Putin’s quiet Latin America play
Putin will have his empire yet.
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Away from the conflict in Ukraine, Russian President Vladimir Putin is quietly seeking a foothold in Latin America, military officials warn.
To the alarm of lawmakers and Pentagon officials, Putin has begun sending navy ships and long-range bombers to the region for the first time in years.
Russia’s defense minister says the country is planning bases in Cuba, Venezuela, and Nicaragua, and just last week, Putin’s national security team met to discuss increasing military ties in the region.
“They’re on the march,” Sen. Joe Donnelly (D-Ind.) said at a Senate hearing earlier this month. “They’re working the scenes where we can’t work. And they’re doing a pretty good job.”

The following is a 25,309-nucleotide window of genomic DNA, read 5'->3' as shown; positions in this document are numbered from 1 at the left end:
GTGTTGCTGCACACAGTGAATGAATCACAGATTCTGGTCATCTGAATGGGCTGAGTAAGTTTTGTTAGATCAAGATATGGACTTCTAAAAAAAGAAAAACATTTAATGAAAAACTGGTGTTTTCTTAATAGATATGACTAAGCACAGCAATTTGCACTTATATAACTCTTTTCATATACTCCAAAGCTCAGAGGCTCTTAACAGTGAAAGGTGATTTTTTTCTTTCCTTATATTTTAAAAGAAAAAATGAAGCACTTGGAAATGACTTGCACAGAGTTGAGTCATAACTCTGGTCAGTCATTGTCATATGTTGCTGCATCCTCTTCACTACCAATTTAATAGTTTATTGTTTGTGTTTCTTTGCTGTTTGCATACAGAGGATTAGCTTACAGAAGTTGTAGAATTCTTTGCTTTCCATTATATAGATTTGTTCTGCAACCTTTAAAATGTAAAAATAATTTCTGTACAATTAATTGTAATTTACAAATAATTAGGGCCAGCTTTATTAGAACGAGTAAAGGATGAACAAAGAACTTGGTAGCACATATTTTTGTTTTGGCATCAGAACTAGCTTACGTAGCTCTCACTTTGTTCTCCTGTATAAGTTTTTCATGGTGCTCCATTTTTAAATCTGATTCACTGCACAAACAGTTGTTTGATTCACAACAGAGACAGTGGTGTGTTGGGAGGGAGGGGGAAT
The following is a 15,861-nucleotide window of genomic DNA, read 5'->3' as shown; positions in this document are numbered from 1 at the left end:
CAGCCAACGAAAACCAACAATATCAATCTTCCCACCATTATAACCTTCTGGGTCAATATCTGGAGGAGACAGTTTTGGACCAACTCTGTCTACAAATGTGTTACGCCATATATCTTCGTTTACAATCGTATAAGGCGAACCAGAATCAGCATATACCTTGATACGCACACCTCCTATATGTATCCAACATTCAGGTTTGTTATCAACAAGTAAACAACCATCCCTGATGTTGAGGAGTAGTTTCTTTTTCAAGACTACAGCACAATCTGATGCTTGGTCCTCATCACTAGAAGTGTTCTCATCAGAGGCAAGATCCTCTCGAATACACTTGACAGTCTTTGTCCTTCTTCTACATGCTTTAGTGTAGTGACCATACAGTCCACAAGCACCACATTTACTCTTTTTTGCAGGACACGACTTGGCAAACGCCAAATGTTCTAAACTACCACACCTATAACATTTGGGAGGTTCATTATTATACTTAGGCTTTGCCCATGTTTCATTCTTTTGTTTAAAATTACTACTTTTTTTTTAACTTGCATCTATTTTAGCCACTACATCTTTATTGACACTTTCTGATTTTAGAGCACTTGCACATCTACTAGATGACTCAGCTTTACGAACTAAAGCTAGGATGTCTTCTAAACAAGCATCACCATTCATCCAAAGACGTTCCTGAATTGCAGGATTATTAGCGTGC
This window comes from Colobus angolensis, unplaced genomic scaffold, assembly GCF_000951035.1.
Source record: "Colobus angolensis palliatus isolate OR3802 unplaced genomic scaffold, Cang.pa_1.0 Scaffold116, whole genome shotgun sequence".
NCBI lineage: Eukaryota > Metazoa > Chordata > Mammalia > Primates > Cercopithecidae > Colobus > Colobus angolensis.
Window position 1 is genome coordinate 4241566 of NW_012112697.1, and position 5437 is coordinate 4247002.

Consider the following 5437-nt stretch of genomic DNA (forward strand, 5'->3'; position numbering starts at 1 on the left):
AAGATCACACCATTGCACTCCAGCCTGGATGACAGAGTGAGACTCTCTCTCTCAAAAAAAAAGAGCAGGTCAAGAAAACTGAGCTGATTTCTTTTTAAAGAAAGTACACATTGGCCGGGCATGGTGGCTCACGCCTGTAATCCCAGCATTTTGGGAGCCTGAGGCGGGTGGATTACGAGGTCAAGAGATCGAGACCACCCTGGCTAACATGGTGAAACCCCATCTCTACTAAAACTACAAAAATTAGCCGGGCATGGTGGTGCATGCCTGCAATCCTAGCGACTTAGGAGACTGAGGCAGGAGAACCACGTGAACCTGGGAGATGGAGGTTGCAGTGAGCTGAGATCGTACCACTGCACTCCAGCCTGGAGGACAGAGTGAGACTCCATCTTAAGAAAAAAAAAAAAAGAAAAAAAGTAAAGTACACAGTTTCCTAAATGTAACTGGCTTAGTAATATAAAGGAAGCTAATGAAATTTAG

Gen. James Kelly, commander of U.S. Southern Command said there has been a “noticeable uptick in Russian power projection and security force personnel” in Latin America.
“It has been over three decades since we last saw this type of high-profile Russian military presence,” Kelly said at the March 13 hearing.
The U.S. military says it has been forced to cut back on its engagement with military and government officials in Latin America due to budget cuts. Kelly said the U.S. military had to cancel more than 200 effective engagement activities and multi-lateral exercises in Latin America last year.